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This is Sint-Veerleplein in Ghent, where most executions were carried out through the centuries , Source: Zairon on Wikipedia, CC BY-SA 4.0

Ghent wants to rehabilitate women who were executed as witches

Ghent wants to rehabilitate women who were executed as witches

The first step for local authorities is to identify the names of the victims before restoring their reputation

The City of Ghent, in Belgium, is looking into ways authorities can rehabilitate women that were accused of being witches in the 16th and 17th centuries. According to a recent report from the VRT, a Flemish news outlet, Sami Souguir, Alderman for Culture, Urban Development and Spatial Planning, is looking into the different ways that rehabilitation could take shape.

Identifying the victims and the right course of action

One of the first steps local authorities need to undertake is to identify the victims, which is no easy task. According to historic records, a total of 200 ‘witches’ were burned at the stake and around 20 people died from torture-related injuries in Flanders in the 16th and 17th centuries.

This period coincided with the peak of the so-called mini-ice age, between the 12 and 19th centuries when Northern Europe saw cold winters. During this time, the Themes River often froze over and crop failures were quite common. Some scholars believe that this is what catalyzed the witch hunts as communities were desperately looking for scapegoats.

Ghent Councilor Anne Schiettekatte explained that many women were accused of having sex with Satan, dancing naked or practising magic. She described the torture, which was common practice at the time, as well as the executions as hate crimes, further strengthening the need to rehabilitate the victims.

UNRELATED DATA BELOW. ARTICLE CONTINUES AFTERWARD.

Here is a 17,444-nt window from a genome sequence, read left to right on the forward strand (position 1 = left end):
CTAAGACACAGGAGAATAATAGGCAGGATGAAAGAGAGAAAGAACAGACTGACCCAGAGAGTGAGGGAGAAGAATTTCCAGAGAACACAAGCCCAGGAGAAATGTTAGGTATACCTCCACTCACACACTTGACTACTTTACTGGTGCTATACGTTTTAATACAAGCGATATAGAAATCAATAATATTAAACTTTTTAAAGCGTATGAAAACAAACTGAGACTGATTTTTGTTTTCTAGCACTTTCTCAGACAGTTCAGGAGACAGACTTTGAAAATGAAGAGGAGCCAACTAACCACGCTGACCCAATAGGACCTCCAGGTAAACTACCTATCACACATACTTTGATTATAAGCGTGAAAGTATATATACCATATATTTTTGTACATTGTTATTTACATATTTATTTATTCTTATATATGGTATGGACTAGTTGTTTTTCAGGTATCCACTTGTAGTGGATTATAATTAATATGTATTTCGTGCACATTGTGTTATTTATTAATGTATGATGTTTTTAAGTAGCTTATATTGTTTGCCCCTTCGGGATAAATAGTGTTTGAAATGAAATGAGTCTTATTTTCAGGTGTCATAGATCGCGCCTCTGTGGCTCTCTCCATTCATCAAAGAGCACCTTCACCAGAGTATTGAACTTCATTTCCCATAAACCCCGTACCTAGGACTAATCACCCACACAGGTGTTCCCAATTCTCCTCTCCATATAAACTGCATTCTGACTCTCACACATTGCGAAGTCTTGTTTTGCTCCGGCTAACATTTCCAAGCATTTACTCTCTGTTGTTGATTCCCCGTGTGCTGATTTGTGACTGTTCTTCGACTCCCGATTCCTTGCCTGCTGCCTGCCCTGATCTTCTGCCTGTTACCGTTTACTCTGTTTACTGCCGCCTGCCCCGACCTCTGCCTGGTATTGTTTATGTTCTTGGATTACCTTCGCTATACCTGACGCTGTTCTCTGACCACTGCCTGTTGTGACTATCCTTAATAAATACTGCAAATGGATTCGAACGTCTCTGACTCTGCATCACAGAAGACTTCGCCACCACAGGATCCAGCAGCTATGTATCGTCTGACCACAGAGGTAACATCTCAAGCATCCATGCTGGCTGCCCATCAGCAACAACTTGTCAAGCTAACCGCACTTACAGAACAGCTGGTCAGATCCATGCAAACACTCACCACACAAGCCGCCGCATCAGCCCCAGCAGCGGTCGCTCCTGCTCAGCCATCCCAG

One of the institutions taking part in this initiative is the Ghent Historische Huizen, the organisation that manages historic sites in the city, including the old City Hall, the Castle of the Counts, and the Belfry. Currently, they have stated, they are looking into the small square Sint-Veerleplein, where a lot of the executions took place.

The witch rehabilitation story of Lier

There are other cities in Belgium and in Germany that have decided to install commemorative plaques and rehabilitate executed witches in recent times. One prominent example is the Belgian town of Lier, where, in 1590 three women were accused of witchcraft. They were called Anneken Faes Brosis, Anna Cops and Cathelyne Van den Bulcke.

witch burningA woodcut illustrating an execution by burning at the stake from the 19th century
Source: mullica on Wikipedia, CC BY 2.0

According to a VRT report, the Mayor of Lier, Rik Verwaest, said that the story started with Anneken Faes, a girl who lived on the margins of society and showed signs of autism, which at the time was considered strange and bizarre. The girl, who was 14 at the time, was tortured by order of the Council of Aldermen of Lier and forced to say who the other witches were. To stop the torture she named Anna Cops and Cathelyne Van den Bulcke.

Only Cathelyne Van den Bulcke was ultimately burned at the stake after she was tortured into confessing that she had sexual relations with the devil for the past six years. She specified that she had relations with him the first time when he took her flying through the air to a remote house and a second time when they returned. Apparently, the devil felt cold.

Despite these tortures and her confession, she refused to designate others, which Mayor Verwaest explains is probably the reason why the witch-hunt stopped with her. In 2021, the city placed a memorial stone in the Grote Markt (Great Market Square), saying "Cathelyne Van den Bulcke from Nijlen was burned here as a witch (+20/01/1590). Because of her courage the Lier witch delusion stopped".

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